18. Back-to-back River outtakes "Night Fire" and "Whitetown" both focus on "The sound of breaking glass and running feet."

 

So, what else is there? :) I'm sure I'm missing some. I'm pretty sure one of those random HT-era bass songs off the end of Tracks is basically musically identical to "57 Channels (And Nothin' On)", but a brief pass through them doesn't remind me which one and I don't wanna sit through all of them right now.

 

Also, if people have more insight on the development of any of these songs, by all means feel free to contribute it -- like at a glance I see there's a Lost Masters version of "Spanish Eyes" on YouTube. I've listened to that rarely if ever, so I don't know whether it contains the same "I'm on Fire"-esque lyrics; many of the TTTB and Promise tracks were obviously re-touched, and Springsteen claims that, where they were touched up, he didn't do anything he wouldn't have at the time... but 30 years later, that's hard to say with confidence, so maybe there are earlier versions of, say, "Spanish Eyes" or "Breakaway" in circulation that don't have these similarities.

 

I'm mostly looking for shared things between officially released songs here; obviously, if we look for any pre-existing draft that's clearly an unfinished version of a finished song, the possibilities would be endless. I only included "Candy's Boy" and "Come On (Let's Go Tonight)" because they have official releases; stuff like "The Fast Song" clearly being an early version of "Candy's Room", or "Angelyne" developing into "The River" -- while interesting! -- would maybe be a different thread, or at least a different list.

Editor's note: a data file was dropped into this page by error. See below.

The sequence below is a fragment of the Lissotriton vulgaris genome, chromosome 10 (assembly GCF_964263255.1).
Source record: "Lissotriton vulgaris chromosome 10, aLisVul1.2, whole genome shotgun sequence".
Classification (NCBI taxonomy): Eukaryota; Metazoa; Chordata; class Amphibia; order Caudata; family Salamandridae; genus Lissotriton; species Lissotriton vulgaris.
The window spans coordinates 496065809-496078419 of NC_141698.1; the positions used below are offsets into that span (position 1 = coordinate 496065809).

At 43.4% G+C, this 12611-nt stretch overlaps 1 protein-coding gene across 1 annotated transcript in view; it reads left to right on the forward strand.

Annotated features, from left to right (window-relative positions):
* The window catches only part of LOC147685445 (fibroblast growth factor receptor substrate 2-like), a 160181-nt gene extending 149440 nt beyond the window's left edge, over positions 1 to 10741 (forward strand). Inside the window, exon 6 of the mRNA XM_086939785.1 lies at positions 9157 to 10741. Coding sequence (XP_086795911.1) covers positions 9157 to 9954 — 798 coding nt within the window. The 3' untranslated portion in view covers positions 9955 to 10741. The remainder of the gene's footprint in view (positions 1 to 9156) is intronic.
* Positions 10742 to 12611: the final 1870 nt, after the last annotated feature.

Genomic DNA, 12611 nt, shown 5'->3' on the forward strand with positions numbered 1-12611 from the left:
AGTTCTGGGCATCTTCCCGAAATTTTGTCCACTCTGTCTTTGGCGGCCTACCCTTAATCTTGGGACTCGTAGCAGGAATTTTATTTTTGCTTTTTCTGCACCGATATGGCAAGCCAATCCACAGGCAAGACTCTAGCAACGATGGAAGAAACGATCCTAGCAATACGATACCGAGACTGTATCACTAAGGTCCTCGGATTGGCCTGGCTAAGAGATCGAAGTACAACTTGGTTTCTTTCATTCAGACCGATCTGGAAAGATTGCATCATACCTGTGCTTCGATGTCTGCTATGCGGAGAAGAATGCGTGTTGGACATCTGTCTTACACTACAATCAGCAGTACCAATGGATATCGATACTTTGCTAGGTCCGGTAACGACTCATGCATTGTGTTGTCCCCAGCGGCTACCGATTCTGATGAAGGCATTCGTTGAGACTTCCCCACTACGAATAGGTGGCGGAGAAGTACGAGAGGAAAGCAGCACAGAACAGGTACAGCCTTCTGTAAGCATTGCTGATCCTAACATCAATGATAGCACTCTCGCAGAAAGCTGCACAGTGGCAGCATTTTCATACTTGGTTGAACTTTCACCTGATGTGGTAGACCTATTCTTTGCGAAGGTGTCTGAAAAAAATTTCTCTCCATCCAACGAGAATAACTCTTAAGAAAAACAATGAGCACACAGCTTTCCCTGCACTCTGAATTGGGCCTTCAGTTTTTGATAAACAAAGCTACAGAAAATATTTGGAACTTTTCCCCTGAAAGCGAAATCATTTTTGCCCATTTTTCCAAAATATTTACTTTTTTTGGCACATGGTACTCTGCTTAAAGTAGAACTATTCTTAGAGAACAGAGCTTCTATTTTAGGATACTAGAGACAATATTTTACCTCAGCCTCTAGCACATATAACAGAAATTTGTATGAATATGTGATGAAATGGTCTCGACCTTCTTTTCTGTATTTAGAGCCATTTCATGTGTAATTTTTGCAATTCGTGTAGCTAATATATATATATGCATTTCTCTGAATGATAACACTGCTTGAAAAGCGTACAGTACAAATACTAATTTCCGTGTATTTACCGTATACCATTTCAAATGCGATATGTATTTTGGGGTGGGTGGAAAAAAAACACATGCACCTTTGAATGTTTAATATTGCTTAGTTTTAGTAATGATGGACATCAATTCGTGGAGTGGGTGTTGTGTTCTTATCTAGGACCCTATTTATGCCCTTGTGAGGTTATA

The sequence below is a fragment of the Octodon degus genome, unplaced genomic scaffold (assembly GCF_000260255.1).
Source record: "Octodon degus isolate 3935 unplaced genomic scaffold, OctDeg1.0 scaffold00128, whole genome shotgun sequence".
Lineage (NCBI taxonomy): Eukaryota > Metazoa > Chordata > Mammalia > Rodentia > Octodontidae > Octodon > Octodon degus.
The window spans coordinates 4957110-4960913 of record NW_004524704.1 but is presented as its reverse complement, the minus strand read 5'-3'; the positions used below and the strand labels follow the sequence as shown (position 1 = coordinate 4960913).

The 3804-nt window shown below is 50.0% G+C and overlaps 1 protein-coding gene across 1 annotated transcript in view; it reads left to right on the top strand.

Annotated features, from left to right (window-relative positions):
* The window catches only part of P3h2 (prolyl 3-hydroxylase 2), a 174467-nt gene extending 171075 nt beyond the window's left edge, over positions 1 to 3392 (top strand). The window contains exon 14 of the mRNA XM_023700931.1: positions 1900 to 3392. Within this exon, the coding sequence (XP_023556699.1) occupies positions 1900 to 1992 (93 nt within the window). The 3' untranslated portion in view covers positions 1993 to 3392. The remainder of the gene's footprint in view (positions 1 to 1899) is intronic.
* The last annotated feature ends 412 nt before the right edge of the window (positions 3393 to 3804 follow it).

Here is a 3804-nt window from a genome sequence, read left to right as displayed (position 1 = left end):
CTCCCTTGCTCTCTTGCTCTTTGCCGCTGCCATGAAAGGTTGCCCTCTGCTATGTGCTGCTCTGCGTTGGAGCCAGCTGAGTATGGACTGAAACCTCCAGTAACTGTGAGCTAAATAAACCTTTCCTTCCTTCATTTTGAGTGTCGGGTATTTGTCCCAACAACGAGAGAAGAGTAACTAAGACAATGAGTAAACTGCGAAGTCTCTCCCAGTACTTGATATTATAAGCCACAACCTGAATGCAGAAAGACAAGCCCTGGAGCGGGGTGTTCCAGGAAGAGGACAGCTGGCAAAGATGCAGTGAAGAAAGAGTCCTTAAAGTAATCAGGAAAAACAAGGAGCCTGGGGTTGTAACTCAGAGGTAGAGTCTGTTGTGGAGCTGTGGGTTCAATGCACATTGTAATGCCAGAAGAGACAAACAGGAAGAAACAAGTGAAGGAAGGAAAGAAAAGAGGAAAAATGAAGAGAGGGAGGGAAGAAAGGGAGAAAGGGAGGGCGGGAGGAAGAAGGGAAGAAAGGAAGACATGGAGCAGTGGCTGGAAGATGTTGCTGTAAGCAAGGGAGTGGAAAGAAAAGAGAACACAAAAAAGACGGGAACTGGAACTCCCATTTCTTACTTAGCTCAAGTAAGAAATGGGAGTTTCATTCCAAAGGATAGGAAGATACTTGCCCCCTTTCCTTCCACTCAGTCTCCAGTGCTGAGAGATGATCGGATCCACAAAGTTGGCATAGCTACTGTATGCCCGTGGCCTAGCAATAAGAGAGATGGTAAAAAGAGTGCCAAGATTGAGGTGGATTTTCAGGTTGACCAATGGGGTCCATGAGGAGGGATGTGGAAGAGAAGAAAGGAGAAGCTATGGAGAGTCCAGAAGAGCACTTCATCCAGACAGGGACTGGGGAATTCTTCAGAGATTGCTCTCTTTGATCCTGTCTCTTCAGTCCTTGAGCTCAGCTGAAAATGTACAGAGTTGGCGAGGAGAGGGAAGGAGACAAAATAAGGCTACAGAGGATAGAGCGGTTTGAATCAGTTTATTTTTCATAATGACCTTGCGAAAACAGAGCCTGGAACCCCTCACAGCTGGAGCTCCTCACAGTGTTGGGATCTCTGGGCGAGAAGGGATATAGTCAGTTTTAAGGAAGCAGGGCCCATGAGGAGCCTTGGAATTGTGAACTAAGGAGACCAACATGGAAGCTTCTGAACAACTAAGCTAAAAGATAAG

Although, one thing I can kind of think of here is that the rough draft, Lost Masters recordings "Down in Whitetown" share lyrics with both "Whitetown" and "Jackson Cage" -- something I found very validating, as I'd suspected upon hearing "Whitetown" that it either was, or grew out of, an earlier version of "Jackson Cage". If there's any other instances like that, where a Lost Masters thing shares details with multiple songs that were eventually released, showing they came from a different place, I suppose that could fit the scope of the thread.

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Might as well repost these posts about word repetition in Bruce's songs: Y'know, I thought about those two posts when I first saw this thread and thought about how nothing we really post matt

With Every Fish??

Is it a stretch to say that the catfish makes "With Every Wish" a musical cousin of "The Rising"?

Just now, Paolo's Circus Story said:

The "little white lies" line in "Point Blank"?